On 20 November 2017, HSBC Malta Bank plc issued an interim directors’ statement for the period covering 1 July 2017 to 15 November 2017.
HSBC revealed that it suffered a decline in pre-tax profits when compared to the same period last year. The decline was broadly in line with management expectations consistent with the bank’s prioritisation of risk management actions in 2017 which impacted negatively non-interest income. Furthermore, the Bank made reference to the prevailing low interest rate environment and the reduction in the corporate loan book which also impinged negatively on interest income.
The Bank’s profitability was also adversely affected by an increase in loan impairment charges primarily due to a tightening in the impairment assessment of non-performing home loan exposures that have been delinquent for more than six years. In this respect, however, HSBC noted that such exposures remain well collateralised and the Bank is taking the necessary measures to recover the amounts due. Excluding the impact of the change in policy related to loan impairments, the charge would have been lower than the prior period. Meanwhile, HSBC continued to benefit from the cost savings related to the early voluntary retirement programme implemented during 2016. However, these savings were offset by additional investment in the financial crime compliance function and ongoing enhancement of customer due diligence.
The total amount of loans and advances to customers decreased slightly during the period under review as the abovementioned reduction in the corporate loan book outweighed the growth in retail lending which, in turn, was largely driven by increased mortgage business. Customer deposits also decreased slightly largely as a result of risk management actions. In the respect, HSBC also noted that its liquidity position remained strong and that regulatory capital ratios strengthened further as risk-weighted assets decreased in line with the reduction in loans and advances. As such, HSBC continues to exceed the fully loaded regulatory capital requirements and the Bank has now commenced a review to assess how best to deploy this capital moving forward.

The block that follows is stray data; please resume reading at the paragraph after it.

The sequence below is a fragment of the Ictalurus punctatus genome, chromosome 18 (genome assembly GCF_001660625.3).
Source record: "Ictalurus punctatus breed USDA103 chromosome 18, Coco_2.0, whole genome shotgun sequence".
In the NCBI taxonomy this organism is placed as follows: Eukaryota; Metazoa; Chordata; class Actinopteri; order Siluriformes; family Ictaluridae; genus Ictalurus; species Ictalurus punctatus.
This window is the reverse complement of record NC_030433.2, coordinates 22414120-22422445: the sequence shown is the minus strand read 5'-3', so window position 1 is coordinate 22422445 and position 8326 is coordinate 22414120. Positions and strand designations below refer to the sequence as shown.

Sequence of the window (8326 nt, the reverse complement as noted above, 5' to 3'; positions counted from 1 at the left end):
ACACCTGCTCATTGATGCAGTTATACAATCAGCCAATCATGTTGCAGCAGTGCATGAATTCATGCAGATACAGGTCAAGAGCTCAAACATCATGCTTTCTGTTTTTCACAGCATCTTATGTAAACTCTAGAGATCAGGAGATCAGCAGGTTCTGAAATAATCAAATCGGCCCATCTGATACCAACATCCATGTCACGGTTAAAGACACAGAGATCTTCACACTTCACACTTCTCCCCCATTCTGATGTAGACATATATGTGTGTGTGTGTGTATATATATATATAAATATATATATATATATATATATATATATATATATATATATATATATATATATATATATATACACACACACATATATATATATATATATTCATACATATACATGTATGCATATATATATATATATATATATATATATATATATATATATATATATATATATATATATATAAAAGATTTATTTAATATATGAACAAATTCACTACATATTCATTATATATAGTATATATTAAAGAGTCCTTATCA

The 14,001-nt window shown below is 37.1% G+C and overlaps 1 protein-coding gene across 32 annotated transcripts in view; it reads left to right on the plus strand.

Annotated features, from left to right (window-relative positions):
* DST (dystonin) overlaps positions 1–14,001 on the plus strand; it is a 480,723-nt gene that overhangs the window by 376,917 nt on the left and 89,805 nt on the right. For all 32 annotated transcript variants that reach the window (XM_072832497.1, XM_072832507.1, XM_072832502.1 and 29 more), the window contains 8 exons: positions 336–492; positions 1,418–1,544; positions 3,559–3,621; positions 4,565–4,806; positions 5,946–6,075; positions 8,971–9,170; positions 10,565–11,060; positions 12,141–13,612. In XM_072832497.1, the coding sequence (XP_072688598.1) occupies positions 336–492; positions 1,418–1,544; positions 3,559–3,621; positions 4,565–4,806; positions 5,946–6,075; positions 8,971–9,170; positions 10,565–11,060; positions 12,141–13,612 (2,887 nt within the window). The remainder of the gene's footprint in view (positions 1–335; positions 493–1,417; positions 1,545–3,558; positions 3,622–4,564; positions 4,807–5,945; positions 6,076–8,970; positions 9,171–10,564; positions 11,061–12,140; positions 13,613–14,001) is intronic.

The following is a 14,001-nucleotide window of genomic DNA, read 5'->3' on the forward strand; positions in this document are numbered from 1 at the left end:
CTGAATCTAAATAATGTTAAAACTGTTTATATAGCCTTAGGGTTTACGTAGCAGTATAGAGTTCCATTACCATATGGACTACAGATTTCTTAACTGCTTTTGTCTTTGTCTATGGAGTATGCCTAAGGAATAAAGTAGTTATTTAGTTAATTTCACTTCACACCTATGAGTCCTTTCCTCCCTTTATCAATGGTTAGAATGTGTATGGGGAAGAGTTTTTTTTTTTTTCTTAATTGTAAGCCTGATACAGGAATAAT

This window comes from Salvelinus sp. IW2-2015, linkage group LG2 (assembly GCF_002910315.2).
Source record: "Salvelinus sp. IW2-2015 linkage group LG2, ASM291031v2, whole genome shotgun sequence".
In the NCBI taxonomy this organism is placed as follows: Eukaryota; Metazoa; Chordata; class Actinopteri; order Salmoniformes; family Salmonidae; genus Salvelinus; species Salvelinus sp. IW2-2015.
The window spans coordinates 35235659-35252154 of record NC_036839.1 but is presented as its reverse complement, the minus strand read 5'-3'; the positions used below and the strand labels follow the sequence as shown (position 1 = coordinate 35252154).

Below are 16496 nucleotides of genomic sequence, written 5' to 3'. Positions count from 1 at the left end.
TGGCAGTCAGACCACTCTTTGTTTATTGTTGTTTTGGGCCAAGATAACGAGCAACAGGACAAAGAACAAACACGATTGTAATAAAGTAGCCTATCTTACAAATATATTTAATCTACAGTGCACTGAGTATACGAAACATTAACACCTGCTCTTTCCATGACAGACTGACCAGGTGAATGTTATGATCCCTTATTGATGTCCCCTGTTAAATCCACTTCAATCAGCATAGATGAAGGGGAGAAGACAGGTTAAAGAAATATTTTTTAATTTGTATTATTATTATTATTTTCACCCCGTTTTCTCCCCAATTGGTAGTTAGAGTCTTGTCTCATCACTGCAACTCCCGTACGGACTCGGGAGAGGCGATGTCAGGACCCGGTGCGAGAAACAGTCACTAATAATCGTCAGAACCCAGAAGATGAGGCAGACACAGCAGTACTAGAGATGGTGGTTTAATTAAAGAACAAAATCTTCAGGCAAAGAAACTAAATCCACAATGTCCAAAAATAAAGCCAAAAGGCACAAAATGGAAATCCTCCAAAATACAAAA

Commenting on these latest developments, HSBC Malta’s CEO Mr Andrew Beane said: “2017 is a year where we have consciously focused on the acceleration of risk management actions which we believe is the right short-term strategic priority to protect long-term value for shareholders. Accordingly, our profitability is lower than 2016 but broadly in line with expectations. We have also seen increased usage of the bond market which reflects a continued high level of liquidity within the financial system. The bank believes it is important that the development of the bond market is managed prudently in order to avoid the creation of longer term risks to the economy. Looking forward, risk management will remain a key priority, however HSBC’s recent launch of our new small business service is an example of the actions we are beginning to take to increase focus on revenue growth and business development. We are pleased to have reached an agreement to divest a non-core portfolio from our insurance business that will enable the company to increase its focus on the domestic insurance market.”